Going deeper, researchers have occasionally reported finding that seismic waves change velocities below the upper mantle at depths of 1,000, 1,200 or 1,800 kilometers. Such discontinuities could have a significant impact on our modeling of convection and flow within the mantle. Understanding the processes that occur along the boundary between the mantle and core is essential to modeling the mantle, the geodynamo and Earths magnetic field. Some studies of the deep Earth have suggested that the structure of the inner core varies at differing scales. Measuring how fast and in what form seismic waves from distant earthquakes travel through inner core, EarthScope provide high-resolution information about the structure and composition of our planets deepest interior.
The work of many
If Congress approves funding for EarthScope, NSF will issue project solicitations
through its Major Research and Equipment and Facilities Construction Account
for constructing and operating EarthScope. NSF will fund ongoing operations
and research through its Earth Sciences Division and Geosciences Directorate.
Consistent with their usual mode of research funding, NSF and other agencies
will announce funding opportunities for individuals and groups. EarthScope will
be a large dataset for all researchers. Through the EarthScope dataset, we can
combine our research and create an integrated picture of the North American
continents formation and structure and, more importantly, how that structure
is deforming and changing.
Just as the Lewis and Clark expedition blazed the trail for future settlers and traders, we will collect the dataset for the next generation of geoscientists and educators. EarthScope will directly address many questions about the structure and evolution of the continent. But perhaps one of the most exciting outcomes of EarthScope will be the discoveries that at this point remain unpredictable.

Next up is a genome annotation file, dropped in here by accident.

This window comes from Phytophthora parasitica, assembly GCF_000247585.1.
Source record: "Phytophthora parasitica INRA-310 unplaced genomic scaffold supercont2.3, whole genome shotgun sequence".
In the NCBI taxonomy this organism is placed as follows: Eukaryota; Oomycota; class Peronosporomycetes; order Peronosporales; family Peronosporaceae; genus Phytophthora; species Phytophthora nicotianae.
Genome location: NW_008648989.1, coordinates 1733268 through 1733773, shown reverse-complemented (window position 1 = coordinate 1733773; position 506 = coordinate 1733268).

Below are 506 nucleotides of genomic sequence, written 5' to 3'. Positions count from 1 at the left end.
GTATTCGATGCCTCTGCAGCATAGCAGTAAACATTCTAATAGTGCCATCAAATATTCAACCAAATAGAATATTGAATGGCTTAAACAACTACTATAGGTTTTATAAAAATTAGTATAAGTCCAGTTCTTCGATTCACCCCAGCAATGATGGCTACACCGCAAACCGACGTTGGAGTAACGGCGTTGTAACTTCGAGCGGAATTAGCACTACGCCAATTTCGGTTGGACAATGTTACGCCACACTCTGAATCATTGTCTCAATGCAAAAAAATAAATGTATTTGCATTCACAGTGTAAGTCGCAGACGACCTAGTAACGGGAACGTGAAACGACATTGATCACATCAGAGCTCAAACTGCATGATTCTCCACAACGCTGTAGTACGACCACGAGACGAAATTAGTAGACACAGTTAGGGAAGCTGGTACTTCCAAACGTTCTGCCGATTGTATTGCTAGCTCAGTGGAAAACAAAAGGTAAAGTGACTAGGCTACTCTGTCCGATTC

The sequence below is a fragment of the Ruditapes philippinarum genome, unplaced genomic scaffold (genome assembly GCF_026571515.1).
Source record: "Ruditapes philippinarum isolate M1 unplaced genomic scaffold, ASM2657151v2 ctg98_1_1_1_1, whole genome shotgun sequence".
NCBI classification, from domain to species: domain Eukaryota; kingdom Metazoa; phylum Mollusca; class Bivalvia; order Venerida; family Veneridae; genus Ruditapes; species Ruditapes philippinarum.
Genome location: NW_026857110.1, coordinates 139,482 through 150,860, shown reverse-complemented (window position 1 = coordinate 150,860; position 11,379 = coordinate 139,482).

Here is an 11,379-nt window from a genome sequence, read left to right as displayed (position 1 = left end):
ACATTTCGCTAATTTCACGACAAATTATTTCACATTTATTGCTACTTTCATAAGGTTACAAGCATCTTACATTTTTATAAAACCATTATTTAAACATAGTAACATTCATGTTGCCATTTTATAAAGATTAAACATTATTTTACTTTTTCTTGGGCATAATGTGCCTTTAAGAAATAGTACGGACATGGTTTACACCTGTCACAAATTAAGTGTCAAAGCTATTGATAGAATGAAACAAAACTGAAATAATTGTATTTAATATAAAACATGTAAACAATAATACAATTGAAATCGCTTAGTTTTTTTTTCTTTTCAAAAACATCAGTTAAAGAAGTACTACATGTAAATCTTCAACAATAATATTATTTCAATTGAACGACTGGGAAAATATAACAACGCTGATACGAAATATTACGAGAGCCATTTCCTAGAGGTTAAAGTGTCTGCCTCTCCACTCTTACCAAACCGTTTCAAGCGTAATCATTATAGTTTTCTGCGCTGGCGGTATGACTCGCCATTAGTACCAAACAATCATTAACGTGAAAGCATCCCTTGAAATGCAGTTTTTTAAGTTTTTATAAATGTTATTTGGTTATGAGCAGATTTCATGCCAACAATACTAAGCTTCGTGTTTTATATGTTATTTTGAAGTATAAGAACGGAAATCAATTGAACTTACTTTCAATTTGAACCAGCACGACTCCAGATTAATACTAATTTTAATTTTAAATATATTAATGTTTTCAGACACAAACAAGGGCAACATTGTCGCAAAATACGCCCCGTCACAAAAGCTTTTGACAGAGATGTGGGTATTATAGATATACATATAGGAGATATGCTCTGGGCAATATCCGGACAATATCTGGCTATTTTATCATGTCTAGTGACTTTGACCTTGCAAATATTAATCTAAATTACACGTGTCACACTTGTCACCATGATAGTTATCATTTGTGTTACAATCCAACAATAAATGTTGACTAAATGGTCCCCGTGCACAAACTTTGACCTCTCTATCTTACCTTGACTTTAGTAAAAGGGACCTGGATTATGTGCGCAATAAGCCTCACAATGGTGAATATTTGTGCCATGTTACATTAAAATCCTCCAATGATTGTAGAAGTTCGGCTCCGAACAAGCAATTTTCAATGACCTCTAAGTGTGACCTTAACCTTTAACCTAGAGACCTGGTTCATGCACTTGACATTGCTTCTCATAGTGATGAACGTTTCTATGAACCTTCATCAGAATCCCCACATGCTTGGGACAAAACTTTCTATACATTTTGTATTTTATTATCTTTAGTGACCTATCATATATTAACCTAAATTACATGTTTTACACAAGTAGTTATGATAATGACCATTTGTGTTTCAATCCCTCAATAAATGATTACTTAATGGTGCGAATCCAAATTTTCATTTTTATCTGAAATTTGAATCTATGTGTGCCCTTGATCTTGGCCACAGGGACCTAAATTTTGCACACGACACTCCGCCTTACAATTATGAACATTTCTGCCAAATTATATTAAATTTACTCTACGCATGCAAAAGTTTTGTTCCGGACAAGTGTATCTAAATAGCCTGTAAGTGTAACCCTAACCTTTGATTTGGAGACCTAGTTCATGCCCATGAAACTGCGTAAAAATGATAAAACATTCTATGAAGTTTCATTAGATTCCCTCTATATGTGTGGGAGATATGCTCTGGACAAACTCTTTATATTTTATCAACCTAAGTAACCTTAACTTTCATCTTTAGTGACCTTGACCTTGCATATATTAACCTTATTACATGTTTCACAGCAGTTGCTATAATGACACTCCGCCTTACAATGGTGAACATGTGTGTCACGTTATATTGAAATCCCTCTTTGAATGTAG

Although the primary motivation for EarthScope is the fundamental advance
of scientific discovery, the initiative is also a unique opportunity for
earth science education and for reaching out to the general public. EarthScope
will be a tool for communicating both the results that emerge from a national
scientific effort, and perhaps as importantly, the nature of the scientific
Last year, the National Research Council published a report on the proposed EarthScope project. The report, entitled Review of EarthScope Integrated Science, was requested and funded by the National Science Foundation. It was produced by a committee led by George Hornberger of the University of Virginia. The following excerpts are reprinted with permission from the National Academy of Sciences.